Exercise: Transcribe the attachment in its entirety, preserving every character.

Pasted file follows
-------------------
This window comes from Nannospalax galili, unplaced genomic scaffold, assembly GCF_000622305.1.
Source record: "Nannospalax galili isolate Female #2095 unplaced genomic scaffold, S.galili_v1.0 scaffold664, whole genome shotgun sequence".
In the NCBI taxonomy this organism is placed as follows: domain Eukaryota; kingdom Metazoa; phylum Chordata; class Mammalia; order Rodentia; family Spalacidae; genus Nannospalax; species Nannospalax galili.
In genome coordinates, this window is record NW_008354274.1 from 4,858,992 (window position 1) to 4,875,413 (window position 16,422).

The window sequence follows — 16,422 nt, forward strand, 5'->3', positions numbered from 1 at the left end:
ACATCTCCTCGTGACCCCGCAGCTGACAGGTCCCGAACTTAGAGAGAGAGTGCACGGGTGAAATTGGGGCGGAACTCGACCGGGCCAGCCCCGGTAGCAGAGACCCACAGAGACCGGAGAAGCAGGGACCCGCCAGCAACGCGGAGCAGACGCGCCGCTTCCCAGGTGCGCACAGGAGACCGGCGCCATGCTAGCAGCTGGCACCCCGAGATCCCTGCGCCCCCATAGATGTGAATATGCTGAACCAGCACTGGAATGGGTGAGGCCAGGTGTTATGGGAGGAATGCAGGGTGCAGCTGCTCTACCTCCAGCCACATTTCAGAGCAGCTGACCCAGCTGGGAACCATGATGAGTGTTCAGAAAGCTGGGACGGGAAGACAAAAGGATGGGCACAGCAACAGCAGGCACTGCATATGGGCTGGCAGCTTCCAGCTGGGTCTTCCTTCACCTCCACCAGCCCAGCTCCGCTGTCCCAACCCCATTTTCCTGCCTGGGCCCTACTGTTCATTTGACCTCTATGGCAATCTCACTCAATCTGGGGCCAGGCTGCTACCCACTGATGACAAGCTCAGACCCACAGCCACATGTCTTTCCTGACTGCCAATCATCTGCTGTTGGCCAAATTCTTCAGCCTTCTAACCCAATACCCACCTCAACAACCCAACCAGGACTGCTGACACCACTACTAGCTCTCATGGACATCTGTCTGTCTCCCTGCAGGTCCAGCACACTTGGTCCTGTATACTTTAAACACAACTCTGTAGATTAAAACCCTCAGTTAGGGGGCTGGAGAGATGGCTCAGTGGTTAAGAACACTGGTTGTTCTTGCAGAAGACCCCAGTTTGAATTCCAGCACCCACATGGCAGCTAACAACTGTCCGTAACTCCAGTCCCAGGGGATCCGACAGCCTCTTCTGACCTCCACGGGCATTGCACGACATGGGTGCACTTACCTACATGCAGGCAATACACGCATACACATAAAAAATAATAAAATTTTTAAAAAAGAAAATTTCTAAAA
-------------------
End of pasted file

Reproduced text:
This window comes from Nannospalax galili, unplaced genomic scaffold, assembly GCF_000622305.1.
Source record: "Nannospalax galili isolate Female #2095 unplaced genomic scaffold, S.galili_v1.0 scaffold664, whole genome shotgun sequence".
In the NCBI taxonomy this organism is placed as follows: domain Eukaryota; kingdom Metazoa; phylum Chordata; class Mammalia; order Rodentia; family Spalacidae; genus Nannospalax; species Nannospalax galili.
In genome coordinates, this window is record NW_008354274.1 from 4,858,992 (window position 1) to 4,875,413 (window position 16,422).

The window sequence follows — 16,422 nt, forward strand, 5'->3', positions numbered from 1 at the left end:
ACATCTCCTCGTGACCCCGCAGCTGACAGGTCCCGAACTTAGAGAGAGAGTGCACGGGTGAAATTGGGGCGGAACTCGACCGGGCCAGCCCCGGTAGCAGAGACCCACAGAGACCGGAGAAGCAGGGACCCGCCAGCAACGCGGAGCAGACGCGCCGCTTCCCAGGTGCGCACAGGAGACCGGCGCCATGCTAGCAGCTGGCACCCCGAGATCCCTGCGCCCCCATAGATGTGAATATGCTGAACCAGCACTGGAATGGGTGAGGCCAGGTGTTATGGGAGGAATGCAGGGTGCAGCTGCTCTACCTCCAGCCACATTTCAGAGCAGCTGACCCAGCTGGGAACCATGATGAGTGTTCAGAAAGCTGGGACGGGAAGACAAAAGGATGGGCACAGCAACAGCAGGCACTGCATATGGGCTGGCAGCTTCCAGCTGGGTCTTCCTTCACCTCCACCAGCCCAGCTCCGCTGTCCCAACCCCATTTTCCTGCCTGGGCCCTACTGTTCATTTGACCTCTATGGCAATCTCACTCAATCTGGGGCCAGGCTGCTACCCACTGATGACAAGCTCAGACCCACAGCCACATGTCTTTCCTGACTGCCAATCATCTGCTGTTGGCCAAATTCTTCAGCCTTCTAACCCAATACCCACCTCAACAACCCAACCAGGACTGCTGACACCACTACTAGCTCTCATGGACATCTGTCTGTCTCCCTGCAGGTCCAGCACACTTGGTCCTGTATACTTTAAACACAACTCTGTAGATTAAAACCCTCAGTTAGGGGGCTGGAGAGATGGCTCAGTGGTTAAGAACACTGGTTGTTCTTGCAGAAGACCCCAGTTTGAATTCCAGCACCCACATGGCAGCTAACAACTGTCCGTAACTCCAGTCCCAGGGGATCCGACAGCCTCTTCTGACCTCCACGGGCATTGCACGACATGGGTGCACTTACCTACATGCAGGCAATACACGCATACACATAAAAAATAATAAAATTTTTAAAAAAGAAAATTTCTAAAA